All animals, including humans, show differential susceptibility to infection with viruses. Study of the genetics of susceptibility or resistance to specific pathogens is most easily studied in inbred mice. We have been using mouse mammary tumor virus (MMTV), a retrovirus that causes mammary tumors in mice, to study virus/host interactions. These studies have focused on understanding the mechanisms which determine genetic susceptibility to MMTV- induced mammary tumors and the regulation of virus gene expression in vivo. Genetic susceptibility may be determined by the ability of different mouse strains to regulate MMTV expression. Because MMTV infects both the immune system and mammary gland, it has acquired transcriptional regulatory regions that control its expression in these tissues. We will focus on 2 of these regions, the mammary gland enhancer and the STAT (Signal Transducers and Activators of Transcription) recognition element. To determine the role of the STAT family of transcription factors in mammary gland and lymphoid tissue expression of MMTV we will identify the factors that interact with the STAT consensus sequence and elucidate their in tissue-specific and cytokine-, lipopolysaccharide- or prolactin- mediated regulation of MMTV transcription using transfection studies and transgenic mice. We will also identify, characterize and clone the transcription factor that controls mammary gland-specific expression. Finally, we have found a genetic locus in C3H/HeN mice that confers dominant susceptibility to MMTV infection. We will determine what step in the infection pathway is controlled by this locus, perform genetic linkage analysis using PCR-based microsatellite markers to determine its chromosomal location, establish a physical map of the region and use cloned large genomic fragments (YAC/BAC) to create transgenic mice as a functional means to test candidate loci and clone the susceptibility gene. The results obtained from these studies will greatly increase our understanding of the genetic mechanisms which viruses use to infect their hosts and how genetic resistance to such viruses in the hosts occurs.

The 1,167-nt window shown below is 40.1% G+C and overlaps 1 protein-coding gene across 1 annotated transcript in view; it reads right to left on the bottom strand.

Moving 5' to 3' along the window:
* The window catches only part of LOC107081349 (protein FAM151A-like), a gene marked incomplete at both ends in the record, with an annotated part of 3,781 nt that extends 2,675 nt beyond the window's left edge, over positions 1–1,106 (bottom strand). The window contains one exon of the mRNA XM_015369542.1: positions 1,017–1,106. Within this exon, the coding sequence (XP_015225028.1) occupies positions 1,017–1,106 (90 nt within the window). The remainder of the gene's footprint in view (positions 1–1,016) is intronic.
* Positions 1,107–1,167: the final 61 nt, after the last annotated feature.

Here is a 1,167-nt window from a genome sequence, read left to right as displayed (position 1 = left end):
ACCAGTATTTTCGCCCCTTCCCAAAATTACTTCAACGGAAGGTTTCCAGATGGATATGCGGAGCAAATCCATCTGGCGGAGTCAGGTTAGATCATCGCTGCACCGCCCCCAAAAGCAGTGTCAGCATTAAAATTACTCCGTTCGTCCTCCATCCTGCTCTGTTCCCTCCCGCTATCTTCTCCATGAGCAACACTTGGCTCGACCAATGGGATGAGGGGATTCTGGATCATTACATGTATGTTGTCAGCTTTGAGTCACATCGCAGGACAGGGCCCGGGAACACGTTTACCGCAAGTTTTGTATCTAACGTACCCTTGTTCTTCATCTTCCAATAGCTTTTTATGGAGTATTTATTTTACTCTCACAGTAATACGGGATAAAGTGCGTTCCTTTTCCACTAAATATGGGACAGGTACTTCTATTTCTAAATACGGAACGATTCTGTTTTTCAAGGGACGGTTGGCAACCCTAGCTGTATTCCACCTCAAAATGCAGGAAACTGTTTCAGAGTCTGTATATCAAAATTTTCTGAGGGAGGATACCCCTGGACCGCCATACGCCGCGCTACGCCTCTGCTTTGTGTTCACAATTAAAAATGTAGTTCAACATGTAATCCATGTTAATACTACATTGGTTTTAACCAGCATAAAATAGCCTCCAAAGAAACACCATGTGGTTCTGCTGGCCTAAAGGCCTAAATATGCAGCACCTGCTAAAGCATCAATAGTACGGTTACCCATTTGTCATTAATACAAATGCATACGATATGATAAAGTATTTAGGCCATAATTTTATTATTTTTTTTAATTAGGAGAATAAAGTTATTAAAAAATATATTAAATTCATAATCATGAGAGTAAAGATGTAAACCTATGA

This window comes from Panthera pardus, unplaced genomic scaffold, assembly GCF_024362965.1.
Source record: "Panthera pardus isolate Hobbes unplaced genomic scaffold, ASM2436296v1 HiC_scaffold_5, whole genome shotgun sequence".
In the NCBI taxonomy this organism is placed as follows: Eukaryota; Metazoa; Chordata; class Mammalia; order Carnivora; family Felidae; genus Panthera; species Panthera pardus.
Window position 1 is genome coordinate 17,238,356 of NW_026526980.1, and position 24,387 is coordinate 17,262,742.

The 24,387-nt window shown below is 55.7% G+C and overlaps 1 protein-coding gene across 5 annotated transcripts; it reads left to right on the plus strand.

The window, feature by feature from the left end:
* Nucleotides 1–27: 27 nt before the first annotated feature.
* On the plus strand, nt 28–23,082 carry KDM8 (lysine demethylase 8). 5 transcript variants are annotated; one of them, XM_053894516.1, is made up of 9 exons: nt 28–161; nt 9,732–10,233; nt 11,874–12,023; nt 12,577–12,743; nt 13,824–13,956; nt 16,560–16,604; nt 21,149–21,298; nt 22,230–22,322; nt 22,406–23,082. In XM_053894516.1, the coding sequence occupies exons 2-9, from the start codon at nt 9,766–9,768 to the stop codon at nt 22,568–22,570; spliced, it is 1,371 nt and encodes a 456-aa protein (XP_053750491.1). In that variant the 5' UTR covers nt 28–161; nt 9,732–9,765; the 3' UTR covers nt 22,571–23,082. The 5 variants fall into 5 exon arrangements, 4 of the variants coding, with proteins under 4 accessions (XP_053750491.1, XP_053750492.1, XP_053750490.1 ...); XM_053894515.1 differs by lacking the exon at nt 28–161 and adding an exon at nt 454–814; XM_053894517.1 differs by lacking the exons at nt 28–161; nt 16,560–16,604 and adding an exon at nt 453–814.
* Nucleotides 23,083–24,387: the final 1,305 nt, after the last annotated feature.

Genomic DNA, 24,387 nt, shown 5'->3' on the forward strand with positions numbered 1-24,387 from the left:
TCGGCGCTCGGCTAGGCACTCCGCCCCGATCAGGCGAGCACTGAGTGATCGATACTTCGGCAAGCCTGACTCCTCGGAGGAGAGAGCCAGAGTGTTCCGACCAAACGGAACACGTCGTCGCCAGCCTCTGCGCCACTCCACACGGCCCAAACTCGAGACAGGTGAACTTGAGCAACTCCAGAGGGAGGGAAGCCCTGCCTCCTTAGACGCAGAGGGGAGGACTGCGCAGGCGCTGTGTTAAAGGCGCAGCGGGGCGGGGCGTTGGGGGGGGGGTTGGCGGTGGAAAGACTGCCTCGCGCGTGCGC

National Institute of Health (NIH)
National Cancer Institute (NCI)
Research Project (R01)
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Mammalian Genetics Study Section (MGN)
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Cole, John S
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University of Pennsylvania
Schools of Medicine
United States
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